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Celebrating Lughnasadh with Bread

By Greycatsidhe

The sun is shining and, like Balor from the myths, threatens to kill anything that lingers in its rays too long. Many in the US have been experiencing drought. In Upstate NY, those of us who understand and value food worry about the relative lack of rain. Thankfully there has been some this weekend, but we could always use more. Here’s hoping Lugh throws his spear into the clouds and brings us some rain for the crops!

Speaking of Crops and Lughnasadh, I’ve been researching harvest customs. I joined my friends at Muin Mound Grove yesterday to celebrate the holiday with our traditional games. The mythological reason for this that Tailtiu, Lugh’s Fomorian-born foster mother, died clearing the forests in Co. Meath Ireland for farmland. Lugh promised to dedicate funeral games to her each August (Freeman, 236) and, in exchange for this observance, there would be prosperity (237). The games and the gathering of the tribes are what I usually think of when celebrating Lughnasadh. We honor Lugh, the triumphant hero who defeated Balor and learned the secrets of the wild to ensure harvest. We must also remember his foster mother, Tailtiu, an Earth Goddess who gave herself and her secrets for the benefit of others.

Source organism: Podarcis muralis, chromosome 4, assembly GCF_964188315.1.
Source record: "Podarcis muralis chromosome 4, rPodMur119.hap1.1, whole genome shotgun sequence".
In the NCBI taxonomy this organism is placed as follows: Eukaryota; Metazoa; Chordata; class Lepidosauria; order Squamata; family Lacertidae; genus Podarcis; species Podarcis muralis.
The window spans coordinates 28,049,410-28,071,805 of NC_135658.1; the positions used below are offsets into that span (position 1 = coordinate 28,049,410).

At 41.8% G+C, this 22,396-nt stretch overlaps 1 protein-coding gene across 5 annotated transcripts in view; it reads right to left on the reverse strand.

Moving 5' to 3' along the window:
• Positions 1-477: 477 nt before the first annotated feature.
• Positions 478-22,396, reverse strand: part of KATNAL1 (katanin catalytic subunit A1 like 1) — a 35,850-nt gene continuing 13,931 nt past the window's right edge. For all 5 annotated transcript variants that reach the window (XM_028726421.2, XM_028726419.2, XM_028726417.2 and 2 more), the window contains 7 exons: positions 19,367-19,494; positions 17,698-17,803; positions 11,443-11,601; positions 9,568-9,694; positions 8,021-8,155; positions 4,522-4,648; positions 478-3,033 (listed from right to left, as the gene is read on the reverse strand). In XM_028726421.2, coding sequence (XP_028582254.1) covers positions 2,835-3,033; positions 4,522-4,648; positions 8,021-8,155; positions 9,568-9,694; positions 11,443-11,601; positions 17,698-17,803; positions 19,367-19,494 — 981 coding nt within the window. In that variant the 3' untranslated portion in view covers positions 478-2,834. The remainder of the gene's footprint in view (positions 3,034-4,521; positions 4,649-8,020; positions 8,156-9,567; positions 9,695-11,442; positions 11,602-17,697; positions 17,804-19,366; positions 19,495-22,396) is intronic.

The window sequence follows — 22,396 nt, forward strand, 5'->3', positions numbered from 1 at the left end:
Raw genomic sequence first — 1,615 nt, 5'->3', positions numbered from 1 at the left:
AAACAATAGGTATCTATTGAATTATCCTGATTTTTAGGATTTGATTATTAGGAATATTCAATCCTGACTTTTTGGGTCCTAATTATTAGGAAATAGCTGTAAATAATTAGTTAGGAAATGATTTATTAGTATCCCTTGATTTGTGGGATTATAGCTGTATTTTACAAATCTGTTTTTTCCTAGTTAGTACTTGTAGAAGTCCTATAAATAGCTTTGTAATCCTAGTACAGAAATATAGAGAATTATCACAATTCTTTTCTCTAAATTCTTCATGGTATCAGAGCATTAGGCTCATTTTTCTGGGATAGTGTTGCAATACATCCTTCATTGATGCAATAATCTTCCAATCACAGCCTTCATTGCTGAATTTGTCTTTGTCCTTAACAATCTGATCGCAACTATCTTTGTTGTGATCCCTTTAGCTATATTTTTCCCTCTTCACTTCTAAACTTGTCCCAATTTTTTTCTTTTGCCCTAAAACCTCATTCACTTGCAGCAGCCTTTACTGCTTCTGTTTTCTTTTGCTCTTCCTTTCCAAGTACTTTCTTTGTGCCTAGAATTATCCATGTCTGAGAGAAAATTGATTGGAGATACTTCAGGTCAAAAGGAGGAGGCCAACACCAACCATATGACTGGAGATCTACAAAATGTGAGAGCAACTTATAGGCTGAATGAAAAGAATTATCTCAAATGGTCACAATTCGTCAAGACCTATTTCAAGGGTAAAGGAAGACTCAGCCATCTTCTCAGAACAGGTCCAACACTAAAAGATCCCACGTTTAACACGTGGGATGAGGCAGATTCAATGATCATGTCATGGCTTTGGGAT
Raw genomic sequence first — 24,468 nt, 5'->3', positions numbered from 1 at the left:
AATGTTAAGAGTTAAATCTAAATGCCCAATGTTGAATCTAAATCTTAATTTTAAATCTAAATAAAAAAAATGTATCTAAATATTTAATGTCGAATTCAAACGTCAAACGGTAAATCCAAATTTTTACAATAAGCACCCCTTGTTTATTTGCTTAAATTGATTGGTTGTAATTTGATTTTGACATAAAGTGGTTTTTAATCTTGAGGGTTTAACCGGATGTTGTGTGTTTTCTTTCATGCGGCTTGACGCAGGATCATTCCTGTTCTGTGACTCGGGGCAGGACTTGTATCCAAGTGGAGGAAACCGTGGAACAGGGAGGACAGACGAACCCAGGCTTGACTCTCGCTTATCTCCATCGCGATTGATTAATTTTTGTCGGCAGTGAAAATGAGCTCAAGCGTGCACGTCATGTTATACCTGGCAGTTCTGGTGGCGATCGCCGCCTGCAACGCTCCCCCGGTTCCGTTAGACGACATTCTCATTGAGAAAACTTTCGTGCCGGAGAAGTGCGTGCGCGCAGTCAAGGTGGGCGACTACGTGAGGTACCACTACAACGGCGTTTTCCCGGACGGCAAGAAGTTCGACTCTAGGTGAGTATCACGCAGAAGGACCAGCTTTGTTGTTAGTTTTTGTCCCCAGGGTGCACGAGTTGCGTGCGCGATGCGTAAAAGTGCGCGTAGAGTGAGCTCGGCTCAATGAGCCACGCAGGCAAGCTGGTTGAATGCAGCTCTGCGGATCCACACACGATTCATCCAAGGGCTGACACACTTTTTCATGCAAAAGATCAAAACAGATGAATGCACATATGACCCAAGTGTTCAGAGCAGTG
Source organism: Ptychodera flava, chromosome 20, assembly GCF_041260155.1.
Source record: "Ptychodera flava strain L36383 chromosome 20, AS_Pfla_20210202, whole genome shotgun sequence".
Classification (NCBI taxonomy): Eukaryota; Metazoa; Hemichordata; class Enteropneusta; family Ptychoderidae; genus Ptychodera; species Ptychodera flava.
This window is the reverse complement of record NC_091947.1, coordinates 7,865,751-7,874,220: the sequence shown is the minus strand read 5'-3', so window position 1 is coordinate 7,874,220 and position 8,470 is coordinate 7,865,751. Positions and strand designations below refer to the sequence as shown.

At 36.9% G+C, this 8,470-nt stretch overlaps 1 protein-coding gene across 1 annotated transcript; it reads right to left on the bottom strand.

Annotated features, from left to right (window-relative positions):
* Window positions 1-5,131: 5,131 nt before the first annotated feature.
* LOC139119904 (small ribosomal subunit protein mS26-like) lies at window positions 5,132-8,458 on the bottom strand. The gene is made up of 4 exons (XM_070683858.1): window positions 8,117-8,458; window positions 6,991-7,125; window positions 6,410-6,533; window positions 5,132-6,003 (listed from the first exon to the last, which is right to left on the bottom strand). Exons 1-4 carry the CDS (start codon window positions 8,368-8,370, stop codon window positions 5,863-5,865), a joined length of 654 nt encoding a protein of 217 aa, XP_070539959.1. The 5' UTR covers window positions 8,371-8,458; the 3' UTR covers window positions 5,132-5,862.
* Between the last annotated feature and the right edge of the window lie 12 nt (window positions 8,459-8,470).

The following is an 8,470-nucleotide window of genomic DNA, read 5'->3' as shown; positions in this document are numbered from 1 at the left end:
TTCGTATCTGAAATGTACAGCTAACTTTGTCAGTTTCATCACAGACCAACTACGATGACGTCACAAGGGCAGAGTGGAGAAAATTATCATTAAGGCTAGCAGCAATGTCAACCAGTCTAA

It is also a time to remember a lesser known deity, Crom Dubh. There is little known of him, and he’s occasionally equated with the harsh and possibly demonized Crom Cruach, a God associated with human sacrifice. Crom Dubh is said to mean “dark bent-one” (Freeman, 247). He’s believed to have brought the first supply of wheat to Ireland in a sack on his back, and that he brought all knowledge associated with it (248). Indeed, there is a lot of emphasis placed on wheat. It’s used in food, brewing, thatching, and weaving (baskets, hats, etc). Around Lughnasadh, men and women wove “harvest knots,” tokens of affection, for each other out of wheat (245).

Read the original article at: The Ditzy Druid

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